Computational Thinking and Collaboration in Big D

by Amy Moreland, UTeach CS Project Coordinator | 8/30/2017

Amy Moreland @UTeachCS is the project coordinator for the UTeach Computer Science program and has been with the UTeach Institute for more than five years. With a background in environmental biology and a passion for formal and informal STEM education, she has remained active and connected to professional science educator associations across Texas.

During a blazing hot week in north Texas, 67 high school teachers from 18 states and 56 school districts (with more than 40% of those teaching in rural locations) attended the UTeach Computer Science Principles training on the University of Texas at Dallas campus, thanks to generous support from Infosys Foundation USA. Eighty percent of these teachers were new to computer science altogether, and more than 60% teach in Title I schools.

After an informal pizza dinner and meet-and-greet on the night of Sunday, July 16, the five-day UTeach CSP Principles professional learning sessions began in earnest on Monday morning and lasted through Friday afternoon. The teachers were divided into three classrooms, each led by two superstar trainers from our veteran UTeach CS "Teacher Leader Corps" teachers.

The agenda for the UTeach CS Principles workshops was packed. In addition to learning the material from the UTeach CSP course, teachers also got up to speed on the AP CS Principles framework and the associated mission to broaden participation in computing. As part of the training, teachers engaged in a project-based learning assignment: Create a useful and visually pleasing program in Scratch, a block-based programming language used in UTeach CS Principles. Even with extensive time dedicated to this task in the workshop, teachers reported working long into the night to perfect their projects. On the last day of the workshop, teachers presented their work in a gallery walk. “The culminating event provided visual evidence of the time and effort this amazing group of educators dedicated to being the best CSP teachers possible,” says UTeach CSP trainer Mike DeGraff.

Due to the close-knit, residential nature of this professional learning week, we had many opportunities to engage and have some fun after classes wrapped up at 5 p.m. each day. On Monday evening, we enjoyed a formal dinner, where Jason Slabodsky, a UTeach CSP trainer, gave a keynote speech about his momentous first year teaching the course, which culminated in his AP CSP students at the Secondary School for Journalism in Brooklyn winning the 2016–2017 Samsung Solve for Tomorrow Contest. “Jason was phenomenal, very inspiring,” said one attendee. Subsequent evenings included a game night and a rousing trivia night hosted by Geeks Who Drink. The winning team name? Short Circuit.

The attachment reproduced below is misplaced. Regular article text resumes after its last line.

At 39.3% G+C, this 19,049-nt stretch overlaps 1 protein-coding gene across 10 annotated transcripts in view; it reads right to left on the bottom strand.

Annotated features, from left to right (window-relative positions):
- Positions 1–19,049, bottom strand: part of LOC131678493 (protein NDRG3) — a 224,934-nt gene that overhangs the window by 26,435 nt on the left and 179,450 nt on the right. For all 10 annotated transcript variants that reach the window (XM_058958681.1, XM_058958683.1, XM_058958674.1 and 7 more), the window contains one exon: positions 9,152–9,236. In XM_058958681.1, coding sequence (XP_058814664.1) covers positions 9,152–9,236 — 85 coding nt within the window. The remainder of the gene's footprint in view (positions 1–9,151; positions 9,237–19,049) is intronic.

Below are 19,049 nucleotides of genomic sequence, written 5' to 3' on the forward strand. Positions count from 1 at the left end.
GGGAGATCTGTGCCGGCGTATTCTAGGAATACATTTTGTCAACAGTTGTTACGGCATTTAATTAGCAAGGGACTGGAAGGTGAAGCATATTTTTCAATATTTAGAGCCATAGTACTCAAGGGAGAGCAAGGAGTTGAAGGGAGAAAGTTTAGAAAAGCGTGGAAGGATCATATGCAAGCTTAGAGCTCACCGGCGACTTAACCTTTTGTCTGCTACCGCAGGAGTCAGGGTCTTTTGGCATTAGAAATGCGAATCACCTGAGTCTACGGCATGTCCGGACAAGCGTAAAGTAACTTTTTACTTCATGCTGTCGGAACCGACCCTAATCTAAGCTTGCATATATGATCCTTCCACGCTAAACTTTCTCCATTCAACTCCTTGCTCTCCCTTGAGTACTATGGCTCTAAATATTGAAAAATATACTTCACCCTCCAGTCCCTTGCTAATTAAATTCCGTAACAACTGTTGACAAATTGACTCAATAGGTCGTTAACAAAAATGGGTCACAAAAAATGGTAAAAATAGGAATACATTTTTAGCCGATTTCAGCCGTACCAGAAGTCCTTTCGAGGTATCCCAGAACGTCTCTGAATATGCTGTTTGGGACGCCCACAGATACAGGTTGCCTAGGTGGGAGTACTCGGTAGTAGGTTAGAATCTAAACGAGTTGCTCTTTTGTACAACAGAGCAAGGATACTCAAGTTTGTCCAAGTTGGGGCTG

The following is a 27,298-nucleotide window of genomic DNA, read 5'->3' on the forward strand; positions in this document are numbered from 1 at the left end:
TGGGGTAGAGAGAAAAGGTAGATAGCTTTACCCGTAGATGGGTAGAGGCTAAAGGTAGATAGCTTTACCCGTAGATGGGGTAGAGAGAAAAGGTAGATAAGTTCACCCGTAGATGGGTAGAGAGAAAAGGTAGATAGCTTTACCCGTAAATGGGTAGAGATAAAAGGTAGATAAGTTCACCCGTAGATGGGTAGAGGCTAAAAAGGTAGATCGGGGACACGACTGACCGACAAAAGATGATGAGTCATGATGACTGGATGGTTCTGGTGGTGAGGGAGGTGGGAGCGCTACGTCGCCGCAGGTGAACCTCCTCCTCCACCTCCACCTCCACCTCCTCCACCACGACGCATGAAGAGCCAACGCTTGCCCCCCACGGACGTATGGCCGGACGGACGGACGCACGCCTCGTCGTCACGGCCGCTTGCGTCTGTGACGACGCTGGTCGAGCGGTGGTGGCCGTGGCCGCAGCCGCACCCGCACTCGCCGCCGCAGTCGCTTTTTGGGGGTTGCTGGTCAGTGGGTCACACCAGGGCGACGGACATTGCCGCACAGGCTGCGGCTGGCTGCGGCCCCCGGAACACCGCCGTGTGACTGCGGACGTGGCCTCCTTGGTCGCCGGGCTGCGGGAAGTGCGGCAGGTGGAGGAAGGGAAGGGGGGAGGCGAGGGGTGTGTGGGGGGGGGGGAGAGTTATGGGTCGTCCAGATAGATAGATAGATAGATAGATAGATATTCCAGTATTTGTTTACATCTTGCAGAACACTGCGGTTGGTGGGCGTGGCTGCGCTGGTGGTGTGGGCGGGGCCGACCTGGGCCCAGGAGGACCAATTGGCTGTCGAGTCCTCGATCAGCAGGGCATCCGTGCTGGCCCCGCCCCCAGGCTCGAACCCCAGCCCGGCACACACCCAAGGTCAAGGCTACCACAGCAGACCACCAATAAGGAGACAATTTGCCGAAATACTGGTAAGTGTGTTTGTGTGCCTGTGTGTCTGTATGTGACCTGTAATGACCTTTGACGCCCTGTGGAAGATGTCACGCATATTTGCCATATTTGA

On Thursday, in a joint effort with our UTeach CSP workshops, the National Center for Women & Information Technology’s Counselors for Computing hosted 16 secondary school counselors in their own computational learning workshop. These counselors received information and resources about computing careers and experienced a UTeach CSP “X Marks the Spot” activity. At lunch, the C4C group joined our UTeach CSP teachers and everyone enjoyed the local Richardson High School student panel, as moderated by their dynamic teacher, Henry Vo.

There was a very special closing luncheon on Friday afternoon featuring an informal “fireside chat” between Ravi Kumar, President and COO of Infosys, and Dr. Poras Balsara, Dean of the Jonsson School of Engineering and Computer Science at UT Dallas. They discussed big issues relevant to a room full of CS teachers: the transformation of our lives through technology, jobs of the future, and the critical need for CS education for all.

The participants provided encouraging feedback. “Each day of training was well thought out and our trainers were prepared and organized,” said one attendee. “I learned so much from this conference and the UTeach curriculum. It was also great to collaborate with educators from around the country.”

"In 26 years of teaching and workshops, this has been the best!" says another. "Tons of lesson plans resources, and activities. Facilitators worked well team-teaching and modeling. Other teachers in the group were open, genuine, energetic — all for one, one for all."

With 98% of the attendees committing to teach at least one section of UTeach CSP during the 2017–2018 school year, we estimate more than 1,500 students will be impacted by our curriculum, which is dedicated to broadening participation and engaging young women and students from other historically underrepresented groups.